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Introduction to github actions and how to use them

By David Li on Mon, 13 November 2023

YAML (short for “YAML Ain’t Markup Language”) is a human-readable data serialization format. It is commonly used for configuration files, data exchange between systems, and in many other applications.

The basic structure of a YAML file consists of a series of key-value pairs, separated by colons. Keys are always strings, and values can be strings, numbers, booleans, arrays, or other complex data structures. Here is an example of a simple YAML file:

makefile`name: John Doe
age: 35
email: john.doe@example.com

interests:
 - programming
 - photography
 - hiking

In this example, name, age, and email are the keys, and their corresponding values are strings. The key interests has an array of values as its value.

YAML also provides syntax for more complex data structures, such as nested dictionaries and arrays. The indentation in a YAML file is important, as it defines the structure of the data.

Here is an example of a nested data structure in YAML:

person:
 name: John Doe
 age: 35
 email: john.doe@example.com

 interests:
 - programming
 - photography
 - hiking

In this example, the key person has a nested dictionary as its value, which contains the keys name, age, email, and interests.

YAML is a versatile and widely used format that is easy to read and write. It is often used in combination with other technologies, such as Ansible, to manage configurations and deploy software.

A schedule, or cron job, is a task that runs automatically at specified intervals on a Unix-based operating system. The task is defined in a special file called the crontab file, which specifies the schedule and command to run.

Cron uses a simple syntax to define the schedule for a task, with each line in the crontab file representing a single cron job. The syntax consists of six fields, separated by spaces:

* * * * * command
- - - - -
| | | | |
| | | | ----- Day of week (0 - 7) (Sunday = both 0 and 7)
| | | ------- Month (1 - 12)
| | --------- Day of month (1 - 31)
| ----------- Hour (0 - 23)
------------- Minute (0 - 59)

The first five fields represent the schedule, and the last field is the command to run. The asterisk (*) is a wildcard that matches any value, so a schedule of * * * * * would run every minute of every day.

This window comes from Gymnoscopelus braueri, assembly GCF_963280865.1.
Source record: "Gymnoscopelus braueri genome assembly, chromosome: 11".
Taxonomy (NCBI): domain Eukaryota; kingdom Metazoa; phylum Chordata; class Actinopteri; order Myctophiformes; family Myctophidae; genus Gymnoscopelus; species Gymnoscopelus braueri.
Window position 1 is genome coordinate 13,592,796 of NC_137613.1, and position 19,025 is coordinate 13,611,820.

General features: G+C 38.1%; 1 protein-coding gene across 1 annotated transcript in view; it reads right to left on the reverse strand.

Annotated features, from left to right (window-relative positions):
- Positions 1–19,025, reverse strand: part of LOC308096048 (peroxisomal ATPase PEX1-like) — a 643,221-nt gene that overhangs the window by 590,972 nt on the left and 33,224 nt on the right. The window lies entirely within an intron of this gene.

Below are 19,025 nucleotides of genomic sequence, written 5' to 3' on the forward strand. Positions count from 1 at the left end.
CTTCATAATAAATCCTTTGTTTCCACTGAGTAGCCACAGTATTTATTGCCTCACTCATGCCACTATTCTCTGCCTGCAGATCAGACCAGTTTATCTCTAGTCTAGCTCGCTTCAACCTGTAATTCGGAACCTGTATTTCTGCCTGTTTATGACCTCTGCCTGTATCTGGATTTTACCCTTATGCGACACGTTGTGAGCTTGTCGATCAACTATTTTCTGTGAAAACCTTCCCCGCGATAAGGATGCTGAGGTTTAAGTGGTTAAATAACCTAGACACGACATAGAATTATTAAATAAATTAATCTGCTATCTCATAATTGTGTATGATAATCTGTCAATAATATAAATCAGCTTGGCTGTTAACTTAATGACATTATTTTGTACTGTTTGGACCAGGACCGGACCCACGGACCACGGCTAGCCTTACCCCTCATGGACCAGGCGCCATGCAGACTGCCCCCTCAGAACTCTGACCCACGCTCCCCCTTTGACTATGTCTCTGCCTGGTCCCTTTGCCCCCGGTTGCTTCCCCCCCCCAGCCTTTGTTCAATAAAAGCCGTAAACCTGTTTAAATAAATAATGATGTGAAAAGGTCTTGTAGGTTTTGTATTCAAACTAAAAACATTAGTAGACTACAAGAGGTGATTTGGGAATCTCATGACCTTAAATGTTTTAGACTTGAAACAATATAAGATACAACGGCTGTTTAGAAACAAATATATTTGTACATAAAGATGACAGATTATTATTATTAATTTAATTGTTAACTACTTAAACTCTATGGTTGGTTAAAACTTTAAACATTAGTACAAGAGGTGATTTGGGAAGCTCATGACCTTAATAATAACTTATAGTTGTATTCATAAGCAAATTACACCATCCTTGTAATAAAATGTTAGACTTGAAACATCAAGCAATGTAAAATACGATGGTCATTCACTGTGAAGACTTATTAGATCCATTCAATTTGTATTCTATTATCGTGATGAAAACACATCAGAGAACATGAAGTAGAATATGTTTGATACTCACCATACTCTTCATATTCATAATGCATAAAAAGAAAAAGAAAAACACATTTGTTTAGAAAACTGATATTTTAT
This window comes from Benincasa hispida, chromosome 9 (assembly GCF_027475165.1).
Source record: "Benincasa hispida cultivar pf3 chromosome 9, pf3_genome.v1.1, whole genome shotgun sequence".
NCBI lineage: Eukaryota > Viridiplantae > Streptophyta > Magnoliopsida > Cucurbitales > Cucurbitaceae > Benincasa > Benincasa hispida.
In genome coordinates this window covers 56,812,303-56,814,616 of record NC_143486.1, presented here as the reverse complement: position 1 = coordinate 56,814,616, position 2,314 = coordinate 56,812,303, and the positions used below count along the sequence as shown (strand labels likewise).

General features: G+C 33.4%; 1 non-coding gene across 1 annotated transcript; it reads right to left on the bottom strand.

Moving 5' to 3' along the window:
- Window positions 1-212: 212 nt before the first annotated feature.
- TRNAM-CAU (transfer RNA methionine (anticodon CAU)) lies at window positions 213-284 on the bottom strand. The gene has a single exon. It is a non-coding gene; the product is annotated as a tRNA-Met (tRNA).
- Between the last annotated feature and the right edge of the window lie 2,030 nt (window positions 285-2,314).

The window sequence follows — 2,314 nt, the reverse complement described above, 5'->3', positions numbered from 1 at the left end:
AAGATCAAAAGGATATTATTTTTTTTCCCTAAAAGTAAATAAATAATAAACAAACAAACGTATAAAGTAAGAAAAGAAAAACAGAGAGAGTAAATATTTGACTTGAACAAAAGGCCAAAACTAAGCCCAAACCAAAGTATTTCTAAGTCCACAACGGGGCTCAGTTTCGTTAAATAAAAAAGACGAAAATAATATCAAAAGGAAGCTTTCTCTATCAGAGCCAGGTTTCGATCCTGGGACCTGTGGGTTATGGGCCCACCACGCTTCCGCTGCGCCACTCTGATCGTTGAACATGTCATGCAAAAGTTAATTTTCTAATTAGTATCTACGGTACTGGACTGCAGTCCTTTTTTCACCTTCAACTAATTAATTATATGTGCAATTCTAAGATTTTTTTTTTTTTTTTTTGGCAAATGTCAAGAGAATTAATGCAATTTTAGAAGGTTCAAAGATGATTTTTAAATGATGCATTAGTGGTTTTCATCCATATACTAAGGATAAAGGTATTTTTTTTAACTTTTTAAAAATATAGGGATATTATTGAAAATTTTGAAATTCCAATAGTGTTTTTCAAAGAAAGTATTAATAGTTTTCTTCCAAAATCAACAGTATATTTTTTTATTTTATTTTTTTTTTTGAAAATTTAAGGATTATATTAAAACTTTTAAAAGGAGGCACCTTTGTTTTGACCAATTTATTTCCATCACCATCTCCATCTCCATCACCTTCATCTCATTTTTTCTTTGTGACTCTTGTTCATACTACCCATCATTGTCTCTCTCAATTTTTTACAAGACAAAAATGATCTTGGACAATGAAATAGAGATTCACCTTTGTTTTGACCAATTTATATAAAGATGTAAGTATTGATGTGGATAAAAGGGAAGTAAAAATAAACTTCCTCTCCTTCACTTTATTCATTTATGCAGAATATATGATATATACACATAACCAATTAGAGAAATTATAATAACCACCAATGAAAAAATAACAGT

Here is an example of a cron job that runs a script every day at 4 PM:

0 16 * * * /path/to/script.sh

Cron jobs can be managed using the crontab command, which allows you to view, edit, and delete cron jobs for a user. You can also use the crontab command to specify the location of a crontab file for a user, for example:

crontab /path/to/crontab.file

Cron is a powerful tool that can automate many types of tasks, such as backing up data, sending emails, or updating databases. However, it is important to use it responsibly and make sure that the tasks you run do not interfere with other systems or processes.

name: Scrap News

on:
  schedule:
    # * is a special character in YAML so you have to quote this string
    - cron:  '10/20 13-19 * * 1-5'

jobs:
  scrap:
    runs-on: ubuntu-latest
    steps:
      - uses: actions/checkout@master
      - uses: actions/setup-dotnet@v1
        with:
          dotnet-version: '3.1.100' # SDK Version to use.
      - run: dotnet restore
      - run: dotnet build -o out
      - run: dotnet out/news-alert.dll
        env:
          DISCORD_WEBHOOK: ${{secrets.DISCORD_WEBHOOK}}
          ES_INSTANCE: ${{secrets.ES_INSTANCE}}
 

This YAML file defines a GitHub Actions workflow named Scrap News. The workflow is triggered by a schedule defined in the on section.

The schedule is defined using a cron expression: 10/20 13-19 * * 1-5. This expression runs the workflow every 20 minutes between the hours of 1 PM and 7 PM, from Monday to Friday (1-5).

The workflow contains a single job named scrap. The job is set to run on the latest version of Ubuntu.

The job has several steps, each represented by a step in the steps section. The steps perform the following actions:

  1. Check out the code from the repository using the actions/checkout@master action.